The advantage of digital is that it is fast - which is useful for capturing and distributing changes in the interim, until high quality photography can be accomplished.
Medium and wide shots can be accomplished with a digital camera, where fine detail is not critical.
In some cases, no matter what digital format you go to, you lose details in a photographic image. Options in that case require the use of a graphic artist to:
* Enhance the digital image, or add information.
* Trace the photograph and build a graphic which shows the necessary detail.
* Produce a rendering / technical illustration (2D/3D)
* Use both photographs and graphics.
From Ronald Scro
Photographing circuit boards is a relatively easy task. You didn't mention how the manuals are reproduced. Are they offset-printed, laser-printed, or photocopied?
If your digital camera can accomodate an appropriate resolution for the particular manual reproduction method you are using, then it should be fine. You can also photograph the boards with film and then scan the photographs. You must remember that the photographs will need to be screened for the printing process if you are using an offset method. This can be accomplished with most desktop publishing programs. Screening renders the shades of grey into black dots of various sizes (to simulate shades of grey) since, unlike a photograph, offset printing can only transfer solid color (in this case black) to the paper.
Since you are shooting black&white then color temperature is not an issue and you have a choice of many different sources of light. Flat lighting, that is light that is diffused and not reaching the board from a steep angle but rather "straight on" from the perspective of the camera, will reduce the shadows but not accentuate the depth of the components. Hard, raking light will accentuate the depth of components but will create harsh shadows. Experiment to see what type of lighting makes what you want to see easily viewable. Probably somewhat flat lighting will work best, expecially for lower resolution applications.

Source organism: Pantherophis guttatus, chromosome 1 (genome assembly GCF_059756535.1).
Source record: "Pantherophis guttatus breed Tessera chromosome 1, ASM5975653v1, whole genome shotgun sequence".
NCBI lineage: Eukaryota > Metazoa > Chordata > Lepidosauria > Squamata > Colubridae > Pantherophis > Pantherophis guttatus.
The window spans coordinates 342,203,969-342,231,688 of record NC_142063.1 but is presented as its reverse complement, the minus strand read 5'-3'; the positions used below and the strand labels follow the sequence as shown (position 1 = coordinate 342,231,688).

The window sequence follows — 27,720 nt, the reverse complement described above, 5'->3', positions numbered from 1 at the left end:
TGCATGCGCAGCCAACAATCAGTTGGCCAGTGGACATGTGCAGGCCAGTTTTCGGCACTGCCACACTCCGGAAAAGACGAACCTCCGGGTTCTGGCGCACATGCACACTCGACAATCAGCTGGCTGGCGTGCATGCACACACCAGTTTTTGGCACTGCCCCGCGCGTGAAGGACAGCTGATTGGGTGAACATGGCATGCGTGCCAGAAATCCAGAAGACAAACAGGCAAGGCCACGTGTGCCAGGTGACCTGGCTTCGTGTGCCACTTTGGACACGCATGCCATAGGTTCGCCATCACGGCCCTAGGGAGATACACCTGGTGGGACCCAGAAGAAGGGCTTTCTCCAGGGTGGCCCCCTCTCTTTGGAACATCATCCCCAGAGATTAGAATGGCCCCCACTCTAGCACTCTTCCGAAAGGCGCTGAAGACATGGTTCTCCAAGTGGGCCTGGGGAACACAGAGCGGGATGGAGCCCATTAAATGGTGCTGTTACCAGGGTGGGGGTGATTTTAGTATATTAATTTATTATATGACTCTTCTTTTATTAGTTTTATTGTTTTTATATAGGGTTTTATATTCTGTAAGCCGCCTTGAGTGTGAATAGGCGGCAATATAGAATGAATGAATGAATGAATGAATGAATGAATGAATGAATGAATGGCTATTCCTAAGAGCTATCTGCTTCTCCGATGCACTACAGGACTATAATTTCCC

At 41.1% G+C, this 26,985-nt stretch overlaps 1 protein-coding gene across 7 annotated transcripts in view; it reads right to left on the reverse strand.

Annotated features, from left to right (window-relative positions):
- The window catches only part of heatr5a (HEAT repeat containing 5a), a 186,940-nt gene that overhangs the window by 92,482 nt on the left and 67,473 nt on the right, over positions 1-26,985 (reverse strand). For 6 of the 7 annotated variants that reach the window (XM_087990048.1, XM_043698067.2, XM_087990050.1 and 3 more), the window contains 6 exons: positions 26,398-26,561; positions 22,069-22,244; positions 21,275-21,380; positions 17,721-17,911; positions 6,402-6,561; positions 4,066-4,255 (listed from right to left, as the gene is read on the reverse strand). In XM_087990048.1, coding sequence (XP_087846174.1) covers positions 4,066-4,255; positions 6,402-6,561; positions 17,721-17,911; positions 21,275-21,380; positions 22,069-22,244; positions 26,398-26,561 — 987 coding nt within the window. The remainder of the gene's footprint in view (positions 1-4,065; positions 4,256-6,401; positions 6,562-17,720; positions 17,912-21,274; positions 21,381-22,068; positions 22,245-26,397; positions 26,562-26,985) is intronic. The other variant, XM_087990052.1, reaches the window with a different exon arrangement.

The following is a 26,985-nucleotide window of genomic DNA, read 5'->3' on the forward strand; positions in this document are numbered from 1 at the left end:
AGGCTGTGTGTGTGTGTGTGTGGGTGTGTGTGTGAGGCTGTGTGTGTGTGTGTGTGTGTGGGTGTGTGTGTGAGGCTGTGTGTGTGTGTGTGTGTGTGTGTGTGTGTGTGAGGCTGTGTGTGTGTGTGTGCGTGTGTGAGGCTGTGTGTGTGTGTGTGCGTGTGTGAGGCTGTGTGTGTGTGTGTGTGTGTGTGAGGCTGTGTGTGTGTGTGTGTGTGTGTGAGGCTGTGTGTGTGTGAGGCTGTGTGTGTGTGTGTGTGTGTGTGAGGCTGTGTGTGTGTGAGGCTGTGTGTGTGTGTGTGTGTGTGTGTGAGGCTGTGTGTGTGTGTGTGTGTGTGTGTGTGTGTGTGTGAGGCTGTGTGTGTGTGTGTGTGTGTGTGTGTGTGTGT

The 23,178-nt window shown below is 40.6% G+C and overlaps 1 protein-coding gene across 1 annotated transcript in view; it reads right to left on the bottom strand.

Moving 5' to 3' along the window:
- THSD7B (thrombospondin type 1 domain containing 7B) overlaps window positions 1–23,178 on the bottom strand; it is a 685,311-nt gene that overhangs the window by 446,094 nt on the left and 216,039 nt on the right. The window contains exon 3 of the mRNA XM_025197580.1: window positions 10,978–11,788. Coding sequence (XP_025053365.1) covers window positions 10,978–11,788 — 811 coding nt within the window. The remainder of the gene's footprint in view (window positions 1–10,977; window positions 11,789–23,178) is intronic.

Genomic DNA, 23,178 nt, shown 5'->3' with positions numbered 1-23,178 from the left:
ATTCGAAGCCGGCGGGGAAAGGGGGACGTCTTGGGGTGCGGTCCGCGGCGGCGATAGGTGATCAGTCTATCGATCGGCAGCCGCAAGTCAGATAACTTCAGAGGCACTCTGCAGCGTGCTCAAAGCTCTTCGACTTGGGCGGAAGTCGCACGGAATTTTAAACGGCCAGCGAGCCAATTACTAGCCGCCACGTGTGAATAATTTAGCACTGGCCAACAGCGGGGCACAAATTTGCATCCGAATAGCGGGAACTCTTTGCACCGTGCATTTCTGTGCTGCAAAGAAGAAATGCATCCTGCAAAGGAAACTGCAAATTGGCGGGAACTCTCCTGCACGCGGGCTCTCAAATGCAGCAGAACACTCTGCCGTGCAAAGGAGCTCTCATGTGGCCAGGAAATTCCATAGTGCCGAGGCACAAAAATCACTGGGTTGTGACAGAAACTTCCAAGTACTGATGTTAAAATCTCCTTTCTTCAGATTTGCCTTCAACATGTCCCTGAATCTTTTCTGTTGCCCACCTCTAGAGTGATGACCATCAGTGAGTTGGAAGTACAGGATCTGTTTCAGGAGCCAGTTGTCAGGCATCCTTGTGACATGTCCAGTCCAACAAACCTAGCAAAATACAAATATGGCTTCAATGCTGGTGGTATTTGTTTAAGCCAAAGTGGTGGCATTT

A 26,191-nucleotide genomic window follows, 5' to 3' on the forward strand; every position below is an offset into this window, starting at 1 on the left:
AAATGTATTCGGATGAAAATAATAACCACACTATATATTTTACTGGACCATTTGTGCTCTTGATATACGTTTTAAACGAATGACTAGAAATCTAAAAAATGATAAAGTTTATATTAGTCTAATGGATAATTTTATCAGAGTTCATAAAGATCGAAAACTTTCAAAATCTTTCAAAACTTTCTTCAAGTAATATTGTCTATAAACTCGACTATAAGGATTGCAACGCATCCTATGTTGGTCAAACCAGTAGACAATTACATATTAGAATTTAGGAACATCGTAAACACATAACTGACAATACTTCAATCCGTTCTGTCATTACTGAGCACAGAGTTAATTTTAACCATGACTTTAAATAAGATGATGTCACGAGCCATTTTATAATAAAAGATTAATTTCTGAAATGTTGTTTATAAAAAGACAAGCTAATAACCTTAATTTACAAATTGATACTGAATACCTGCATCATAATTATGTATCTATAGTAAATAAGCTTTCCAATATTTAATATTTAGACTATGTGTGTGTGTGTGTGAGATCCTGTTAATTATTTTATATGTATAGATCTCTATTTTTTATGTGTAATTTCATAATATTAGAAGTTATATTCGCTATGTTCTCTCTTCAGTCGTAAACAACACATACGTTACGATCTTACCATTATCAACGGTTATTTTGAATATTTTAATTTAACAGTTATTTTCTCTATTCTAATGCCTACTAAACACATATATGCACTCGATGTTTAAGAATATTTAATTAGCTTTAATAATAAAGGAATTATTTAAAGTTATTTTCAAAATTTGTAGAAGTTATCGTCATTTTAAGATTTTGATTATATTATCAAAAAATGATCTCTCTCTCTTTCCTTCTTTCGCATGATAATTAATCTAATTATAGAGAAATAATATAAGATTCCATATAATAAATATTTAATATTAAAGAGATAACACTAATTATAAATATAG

You will also have to deal with the shadow that the board creates on the surface where it is placed for shooting. I've sometimes elevated the board from the background with some nonreflective glass to eliminate this shadow. It takes a little practice so you may want to omit this enhancement.
From Shaun Browne
We have been very successful using video cameras and a peripheral called Snappy, which captures video images very well.
Because it scans the image 8 times (according to the info provided), it makes a much clearer image than, say, a Sony Mavica (which we have used). Because most video cameras work at low light, this tool has been a real help to us. The Snappy, including software, costs $200.00 in Canada.
From John Sulzmann
If you can remove the circuit boards from whatever equipment they're in, try scanning them! I have had tremendous results (sharpness, contrast, color, brightness) by just placing the boards on a flatbed scanner and scanning them, then doing a little brightness and contrast adjustment in photo processing software, such as Photoshop.
From David Hirsch
Have you considered trying to lay the boards onto a flatbed scanner and trying to scan them. I don't know how big they are or what their depth is, but it is just a thought worth trying.
Copyright 1998 Frank W. Bell, Jr.